Daydreaming

The last few weeks have been rather more jam-packed than even I’m used to, and not with good things. Each night I’ve been arriving home utterly drained, with a to-do list longer than I can possibly keep up with.

The way forward has been a bit clouded so I’ve had my head down trying my best to get through it.

Daydreaming has been a really good way of keeping the bigger picture in mind.

Warm evenings in Alpine villages with cold beer and live music

A beautiful 1980s Mercedes SL

Deserted west coast of Scotland beaches

Flights on a teeny plane

Summit cake shared with friends

Sofa days with wet noses, tails like whips and skinny ribs

The moment on a run when the rasp from my lungs disappears

Racing the sunset home through the lavender fields of Provence

The secret whisky drinking club

Warm tarmac and tipping into Paddock Hill followed by the bounce at the bottom

Pizza, pizza, pizza

Freezing my bum off in a football stand sipping hot chocolate with my Dad

A wee restaurant that takes an epic journey to get to

An open house in the hills with huge windows and a long drive lined with Lombardy poplars, and filled with friends, food, drink, music, pets

Cycling up short sharp climbs round the Applecross peninsula while remaining completely relaxed

Freshly smoked fish eaten on the shore of a turquoise Bavarian lake

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Inspiration

People. People you’ve met. People you haven’t met. People who’ve done amazing things. People who have done nothing but sit and moan, and who make you determined not to be like them. People who have been ill. People who are still ill. People who have died. People who never lived.

Places. Places you’ve been. Places you haven’t been. Places you never knew existed and that you heard of while you were somewhere else. Places you always wanted to go. Places you went to accidentally on the way to somewhere else, and you never knew you wanted to go. Places you promise to visit again. Places you never ever want to go back to. Physical places. Psychological places.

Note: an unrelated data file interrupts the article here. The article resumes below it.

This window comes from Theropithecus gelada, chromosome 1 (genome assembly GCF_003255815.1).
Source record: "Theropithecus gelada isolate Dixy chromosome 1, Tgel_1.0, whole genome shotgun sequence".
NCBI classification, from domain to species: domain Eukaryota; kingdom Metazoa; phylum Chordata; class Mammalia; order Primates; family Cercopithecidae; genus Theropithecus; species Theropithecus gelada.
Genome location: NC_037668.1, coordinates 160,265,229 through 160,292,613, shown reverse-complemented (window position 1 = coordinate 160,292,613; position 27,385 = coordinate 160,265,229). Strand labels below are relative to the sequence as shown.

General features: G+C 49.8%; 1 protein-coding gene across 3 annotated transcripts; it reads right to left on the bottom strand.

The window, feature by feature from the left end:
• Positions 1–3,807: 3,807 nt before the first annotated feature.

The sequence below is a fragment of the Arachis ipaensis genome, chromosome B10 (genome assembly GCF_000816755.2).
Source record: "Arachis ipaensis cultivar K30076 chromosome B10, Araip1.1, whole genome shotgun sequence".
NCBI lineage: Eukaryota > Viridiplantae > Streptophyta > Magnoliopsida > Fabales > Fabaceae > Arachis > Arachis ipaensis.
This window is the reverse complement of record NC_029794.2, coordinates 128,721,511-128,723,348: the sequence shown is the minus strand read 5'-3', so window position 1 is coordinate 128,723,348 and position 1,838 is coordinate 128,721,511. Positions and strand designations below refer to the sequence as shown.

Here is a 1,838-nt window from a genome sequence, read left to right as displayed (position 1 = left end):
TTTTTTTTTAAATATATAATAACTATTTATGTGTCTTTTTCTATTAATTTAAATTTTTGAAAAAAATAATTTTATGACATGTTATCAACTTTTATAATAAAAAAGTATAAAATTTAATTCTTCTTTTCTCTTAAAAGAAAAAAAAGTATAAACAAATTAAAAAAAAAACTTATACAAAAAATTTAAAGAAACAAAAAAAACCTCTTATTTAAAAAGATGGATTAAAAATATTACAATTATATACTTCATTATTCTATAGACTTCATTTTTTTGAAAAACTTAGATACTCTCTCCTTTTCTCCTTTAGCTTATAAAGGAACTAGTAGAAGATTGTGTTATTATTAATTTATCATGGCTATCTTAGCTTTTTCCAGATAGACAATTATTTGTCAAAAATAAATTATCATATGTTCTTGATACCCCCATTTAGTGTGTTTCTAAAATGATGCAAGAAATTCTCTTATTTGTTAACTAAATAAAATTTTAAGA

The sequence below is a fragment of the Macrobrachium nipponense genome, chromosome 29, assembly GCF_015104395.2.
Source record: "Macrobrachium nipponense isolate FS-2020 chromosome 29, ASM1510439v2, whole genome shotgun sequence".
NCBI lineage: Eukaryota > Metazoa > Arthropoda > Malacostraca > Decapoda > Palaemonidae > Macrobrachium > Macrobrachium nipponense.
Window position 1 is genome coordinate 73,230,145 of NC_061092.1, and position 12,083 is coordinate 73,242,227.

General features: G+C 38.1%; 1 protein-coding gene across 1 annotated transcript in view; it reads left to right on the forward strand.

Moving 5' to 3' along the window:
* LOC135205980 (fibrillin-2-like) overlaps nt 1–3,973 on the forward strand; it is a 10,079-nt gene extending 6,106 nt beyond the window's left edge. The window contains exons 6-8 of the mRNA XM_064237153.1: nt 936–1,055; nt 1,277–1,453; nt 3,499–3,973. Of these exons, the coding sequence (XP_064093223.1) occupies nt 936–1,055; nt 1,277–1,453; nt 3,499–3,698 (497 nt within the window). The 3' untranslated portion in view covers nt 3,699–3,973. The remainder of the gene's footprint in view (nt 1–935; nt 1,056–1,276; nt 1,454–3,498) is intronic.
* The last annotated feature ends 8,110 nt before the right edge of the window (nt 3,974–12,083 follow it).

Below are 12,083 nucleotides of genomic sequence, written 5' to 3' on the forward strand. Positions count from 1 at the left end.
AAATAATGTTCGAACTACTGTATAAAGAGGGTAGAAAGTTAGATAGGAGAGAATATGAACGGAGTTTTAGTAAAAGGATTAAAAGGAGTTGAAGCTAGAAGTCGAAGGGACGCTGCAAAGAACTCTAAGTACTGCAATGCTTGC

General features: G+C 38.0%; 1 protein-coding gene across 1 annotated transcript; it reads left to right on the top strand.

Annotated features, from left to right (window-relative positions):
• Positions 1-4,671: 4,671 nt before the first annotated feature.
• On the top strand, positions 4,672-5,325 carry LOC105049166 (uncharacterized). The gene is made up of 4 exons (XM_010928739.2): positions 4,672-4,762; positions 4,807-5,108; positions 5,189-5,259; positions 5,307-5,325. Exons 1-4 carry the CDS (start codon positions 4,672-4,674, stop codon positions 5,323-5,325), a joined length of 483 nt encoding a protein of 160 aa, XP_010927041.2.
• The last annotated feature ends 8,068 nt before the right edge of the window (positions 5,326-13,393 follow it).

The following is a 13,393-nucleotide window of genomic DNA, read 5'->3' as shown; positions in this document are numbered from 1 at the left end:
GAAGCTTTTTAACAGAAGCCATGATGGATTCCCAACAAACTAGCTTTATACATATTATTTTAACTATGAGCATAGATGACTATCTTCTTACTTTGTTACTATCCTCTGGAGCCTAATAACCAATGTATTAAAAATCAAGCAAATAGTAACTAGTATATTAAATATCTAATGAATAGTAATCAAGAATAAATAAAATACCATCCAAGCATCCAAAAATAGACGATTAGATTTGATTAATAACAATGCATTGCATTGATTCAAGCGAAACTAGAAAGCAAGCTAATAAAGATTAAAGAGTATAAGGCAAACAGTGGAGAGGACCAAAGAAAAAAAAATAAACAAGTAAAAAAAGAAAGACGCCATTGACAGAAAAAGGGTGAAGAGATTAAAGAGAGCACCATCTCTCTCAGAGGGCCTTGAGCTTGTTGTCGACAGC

Events. Races, challenges, celebrations. Big races. Small races. High. Cold. Fast. Things you want to do. Things you have done and want to do again. Things you never want or need to do again. Times you survived unexpectedly. Times things went right. Times things went wrong. Times when you were alone. Times when you met someone new, or old, or different.

Things. Actual physical things you can touch. Things you can’t touch but know to be real. Big, big things. Tiny things.

Visual art, music, theatre, dance, film, poetry, literature. Words. Quotes.

Concepts, ideas, ideologies, religion, lack of religion. Maybe even love.

What inspires us, what pushes us forward?

For me, inspiration is inextricably tangled with dreams, desires, hopes, aspirations, ambitions, motivation, commitment, drive, action.

I take inspiration from friends. A friend who has moved away to another country to fulfil a dream. A friend who has retired from the corporate world to fulfil a dream. A friend who lives her life in uncompromising pursuit of what she believes is important to her and that makes her happy. Friends who have survived the toughest times, addiction, serious injury. Friends who hear of something unlikely going on somewhere in the world and think I might want to have a go. Often they are right.

I take inspiration from acquaintances. Someone who ran across some ridiculously difficult terrain from one corner of Scotland to another. Someone else who stepped away from the corporate world to fulfil another dream. Someone who ran a race in a time I can only dream of. Someone who built a home they’d always dreamed of in a really difficult location to access.

I take inspiration from family. An aunt whose time was called way before it should have been. An uncle who recovered from a brutal form of cancer and continues to live with the significant and cruel after effects. An aunt who is on watch and wait with a different but related cancer.

I take inspiration from places I have been, and things I have done, that lead me to want to go to new places, bigger, higher, further, faster. I take inspiration from places others have been, or have suggested I might enjoy. Places where I have felt happy, or with a buzz about them that suggests a promise of good times ahead.